This bill would reform career and technical education (CTE) to ensure that programs offered at the middle school, high school, and postsecondary levels of the education system meet the needs of today’s workforce. It would lift burdensome requirements on state and local leaders to ensure that the federal government’s role is limited, while also increasing transparency and accountability.
Requirements that states must abide by when applying for federal funds to use in career and technical education would be simplified so that it’s aligned with the process states have to use when submitting their workforce development plan. Local leadership would be able to submit a simpler application than the lengthy and duplicative plans they’re currently required to provide. Every two years, local leaders would meet with community stakeholders to prepare
States would be able to set aside up to 15 percent of the federal funds they receive for helping eligible students in rural areas or places that have significant numbers of CTE students. Additionally, states would be afforded more flexibility in how they use federal funds to support CTE programs that either focus on unique local education or economic needs, or pursue innovative state-based policies.
To better prepare students for the workforce, work-based learning would be promoted by this bill and CTE providers would be evaluated based on how their students developed their skills. State leaders would be encouraged to integrate their CTE services with other state-led job training programs so that there’s a seamless workforce development system in that state.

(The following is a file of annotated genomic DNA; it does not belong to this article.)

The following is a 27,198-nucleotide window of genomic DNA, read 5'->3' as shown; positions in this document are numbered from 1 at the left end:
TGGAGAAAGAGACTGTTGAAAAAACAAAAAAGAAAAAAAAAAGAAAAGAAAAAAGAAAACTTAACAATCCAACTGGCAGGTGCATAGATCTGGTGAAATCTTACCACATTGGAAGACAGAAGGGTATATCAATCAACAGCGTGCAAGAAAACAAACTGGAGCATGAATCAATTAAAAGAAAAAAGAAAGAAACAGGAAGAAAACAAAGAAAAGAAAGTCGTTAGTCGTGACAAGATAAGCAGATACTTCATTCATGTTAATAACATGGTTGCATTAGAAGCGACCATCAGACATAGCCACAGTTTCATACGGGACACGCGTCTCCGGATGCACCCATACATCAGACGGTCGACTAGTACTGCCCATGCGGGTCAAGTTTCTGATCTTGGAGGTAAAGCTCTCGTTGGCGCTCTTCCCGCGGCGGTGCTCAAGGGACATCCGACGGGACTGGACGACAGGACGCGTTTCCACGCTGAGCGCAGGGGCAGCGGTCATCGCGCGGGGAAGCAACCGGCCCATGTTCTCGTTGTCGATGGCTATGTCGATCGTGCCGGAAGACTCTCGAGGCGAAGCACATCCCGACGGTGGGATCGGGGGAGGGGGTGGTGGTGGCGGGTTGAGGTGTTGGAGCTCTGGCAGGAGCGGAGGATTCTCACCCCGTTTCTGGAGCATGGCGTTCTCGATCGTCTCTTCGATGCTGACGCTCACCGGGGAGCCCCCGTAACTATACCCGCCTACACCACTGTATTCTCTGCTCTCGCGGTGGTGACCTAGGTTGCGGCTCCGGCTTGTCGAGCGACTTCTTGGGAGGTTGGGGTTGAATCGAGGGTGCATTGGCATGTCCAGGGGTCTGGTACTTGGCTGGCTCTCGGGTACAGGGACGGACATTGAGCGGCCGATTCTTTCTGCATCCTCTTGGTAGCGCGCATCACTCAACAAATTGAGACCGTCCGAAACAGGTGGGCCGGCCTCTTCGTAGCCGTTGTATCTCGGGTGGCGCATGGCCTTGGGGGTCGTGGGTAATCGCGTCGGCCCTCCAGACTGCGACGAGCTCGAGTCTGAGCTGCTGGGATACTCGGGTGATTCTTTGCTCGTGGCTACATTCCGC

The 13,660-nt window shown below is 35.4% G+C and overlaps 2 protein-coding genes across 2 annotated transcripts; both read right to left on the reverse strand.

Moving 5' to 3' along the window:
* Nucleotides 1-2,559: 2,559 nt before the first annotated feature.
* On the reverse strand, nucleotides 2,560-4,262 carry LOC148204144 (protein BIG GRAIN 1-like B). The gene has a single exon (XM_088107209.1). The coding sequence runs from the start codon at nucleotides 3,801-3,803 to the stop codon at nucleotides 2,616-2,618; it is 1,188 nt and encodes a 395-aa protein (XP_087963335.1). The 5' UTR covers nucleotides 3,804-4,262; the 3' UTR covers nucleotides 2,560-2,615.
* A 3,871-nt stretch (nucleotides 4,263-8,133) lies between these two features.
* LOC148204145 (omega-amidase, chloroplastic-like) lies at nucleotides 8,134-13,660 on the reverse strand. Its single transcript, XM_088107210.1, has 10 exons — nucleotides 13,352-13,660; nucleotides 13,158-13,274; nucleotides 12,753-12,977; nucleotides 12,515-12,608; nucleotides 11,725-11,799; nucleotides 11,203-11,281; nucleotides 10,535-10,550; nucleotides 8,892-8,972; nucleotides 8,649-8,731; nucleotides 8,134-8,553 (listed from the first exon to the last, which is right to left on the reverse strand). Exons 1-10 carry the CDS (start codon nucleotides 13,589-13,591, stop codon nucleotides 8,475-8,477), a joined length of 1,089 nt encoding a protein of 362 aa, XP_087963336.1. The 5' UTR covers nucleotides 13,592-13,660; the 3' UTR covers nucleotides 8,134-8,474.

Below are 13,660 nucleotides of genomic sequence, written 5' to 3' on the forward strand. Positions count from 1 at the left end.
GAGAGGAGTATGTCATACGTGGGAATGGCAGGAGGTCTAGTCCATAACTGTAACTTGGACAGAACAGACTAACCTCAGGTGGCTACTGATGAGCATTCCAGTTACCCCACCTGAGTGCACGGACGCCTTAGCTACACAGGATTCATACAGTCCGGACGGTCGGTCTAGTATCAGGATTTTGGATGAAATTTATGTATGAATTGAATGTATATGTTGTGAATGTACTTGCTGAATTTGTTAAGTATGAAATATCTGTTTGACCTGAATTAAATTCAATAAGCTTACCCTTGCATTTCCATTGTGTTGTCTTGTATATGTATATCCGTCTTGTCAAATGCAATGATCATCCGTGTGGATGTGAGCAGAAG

Local business leaders would be involved in the development of CTE programs and performance goals that are set at the state and local level. These reforms are intended to ensure that CTE students are prepared for the jobs of the future, rather than those of the past. State and local leaders will be able to direct federal funds to programs that focus on in-demand jobs.
States would develop a metric to use in determining whether or not CTE programs at the high school level are effectively preparing students to continue their education or start their careers. For postsecondary CTE programs, the number of performance measures would be streamlined.
Under this bill states would no longer have to negotiate their performance goals with the Secretary of Education, instead using a process that gets public input from local education leaders, parents, and students — in addition to community and business leaders. These performance measures would be included in each state’s plan, and annual reports would be published with how they fared to give students, taxpayers, and leaders the information they need to hold CTE programs accountable.
The Secretary of Education would be prohibited from withholding funds from a state that doesn’t meet certain performance targets, instead allowing state leaders to develop an improvement plan that would be developed by local stakeholders and overseen by state leaders. The Dept. of Education wouldn’t be responsible for carrying out a plan for research, development, dissemination, and evaluation — as an independent entity would be given that job instead.